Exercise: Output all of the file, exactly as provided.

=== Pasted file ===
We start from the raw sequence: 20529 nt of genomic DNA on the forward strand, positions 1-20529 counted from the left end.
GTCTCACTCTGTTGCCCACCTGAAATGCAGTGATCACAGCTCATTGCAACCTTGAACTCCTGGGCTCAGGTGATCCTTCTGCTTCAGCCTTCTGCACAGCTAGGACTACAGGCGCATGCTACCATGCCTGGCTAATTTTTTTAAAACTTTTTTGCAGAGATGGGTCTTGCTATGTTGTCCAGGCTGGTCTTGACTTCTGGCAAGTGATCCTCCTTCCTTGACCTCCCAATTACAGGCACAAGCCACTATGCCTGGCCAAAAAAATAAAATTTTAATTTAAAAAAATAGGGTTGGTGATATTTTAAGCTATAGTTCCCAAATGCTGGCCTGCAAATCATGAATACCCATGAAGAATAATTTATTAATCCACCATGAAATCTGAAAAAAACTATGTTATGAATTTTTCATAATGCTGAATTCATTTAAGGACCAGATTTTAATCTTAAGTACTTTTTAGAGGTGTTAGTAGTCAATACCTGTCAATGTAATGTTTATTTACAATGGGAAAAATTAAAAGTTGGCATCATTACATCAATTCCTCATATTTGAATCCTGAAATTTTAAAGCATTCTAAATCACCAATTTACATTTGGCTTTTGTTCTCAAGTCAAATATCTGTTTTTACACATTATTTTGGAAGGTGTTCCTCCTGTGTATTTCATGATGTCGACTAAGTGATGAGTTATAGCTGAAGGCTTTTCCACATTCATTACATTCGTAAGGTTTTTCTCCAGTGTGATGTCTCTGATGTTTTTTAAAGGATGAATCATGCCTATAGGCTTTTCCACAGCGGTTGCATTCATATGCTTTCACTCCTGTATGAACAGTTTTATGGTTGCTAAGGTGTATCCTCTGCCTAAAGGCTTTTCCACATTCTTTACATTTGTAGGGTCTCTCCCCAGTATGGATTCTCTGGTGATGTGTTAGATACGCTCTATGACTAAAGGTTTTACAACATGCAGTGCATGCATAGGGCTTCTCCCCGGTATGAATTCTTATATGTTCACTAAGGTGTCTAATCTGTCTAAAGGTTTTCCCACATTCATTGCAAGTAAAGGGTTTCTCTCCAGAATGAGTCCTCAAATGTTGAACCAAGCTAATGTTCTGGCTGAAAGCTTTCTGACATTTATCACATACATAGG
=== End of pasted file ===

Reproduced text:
We start from the raw sequence: 20529 nt of genomic DNA on the forward strand, positions 1-20529 counted from the left end.
GTCTCACTCTGTTGCCCACCTGAAATGCAGTGATCACAGCTCATTGCAACCTTGAACTCCTGGGCTCAGGTGATCCTTCTGCTTCAGCCTTCTGCACAGCTAGGACTACAGGCGCATGCTACCATGCCTGGCTAATTTTTTTAAAACTTTTTTGCAGAGATGGGTCTTGCTATGTTGTCCAGGCTGGTCTTGACTTCTGGCAAGTGATCCTCCTTCCTTGACCTCCCAATTACAGGCACAAGCCACTATGCCTGGCCAAAAAAATAAAATTTTAATTTAAAAAAATAGGGTTGGTGATATTTTAAGCTATAGTTCCCAAATGCTGGCCTGCAAATCATGAATACCCATGAAGAATAATTTATTAATCCACCATGAAATCTGAAAAAAACTATGTTATGAATTTTTCATAATGCTGAATTCATTTAAGGACCAGATTTTAATCTTAAGTACTTTTTAGAGGTGTTAGTAGTCAATACCTGTCAATGTAATGTTTATTTACAATGGGAAAAATTAAAAGTTGGCATCATTACATCAATTCCTCATATTTGAATCCTGAAATTTTAAAGCATTCTAAATCACCAATTTACATTTGGCTTTTGTTCTCAAGTCAAATATCTGTTTTTACACATTATTTTGGAAGGTGTTCCTCCTGTGTATTTCATGATGTCGACTAAGTGATGAGTTATAGCTGAAGGCTTTTCCACATTCATTACATTCGTAAGGTTTTTCTCCAGTGTGATGTCTCTGATGTTTTTTAAAGGATGAATCATGCCTATAGGCTTTTCCACAGCGGTTGCATTCATATGCTTTCACTCCTGTATGAACAGTTTTATGGTTGCTAAGGTGTATCCTCTGCCTAAAGGCTTTTCCACATTCTTTACATTTGTAGGGTCTCTCCCCAGTATGGATTCTCTGGTGATGTGTTAGATACGCTCTATGACTAAAGGTTTTACAACATGCAGTGCATGCATAGGGCTTCTCCCCGGTATGAATTCTTATATGTTCACTAAGGTGTCTAATCTGTCTAAAGGTTTTCCCACATTCATTGCAAGTAAAGGGTTTCTCTCCAGAATGAGTCCTCAAATGTTGAACCAAGCTAATGTTCTGGCTGAAAGCTTTCTGACATTTATCACATACATAGG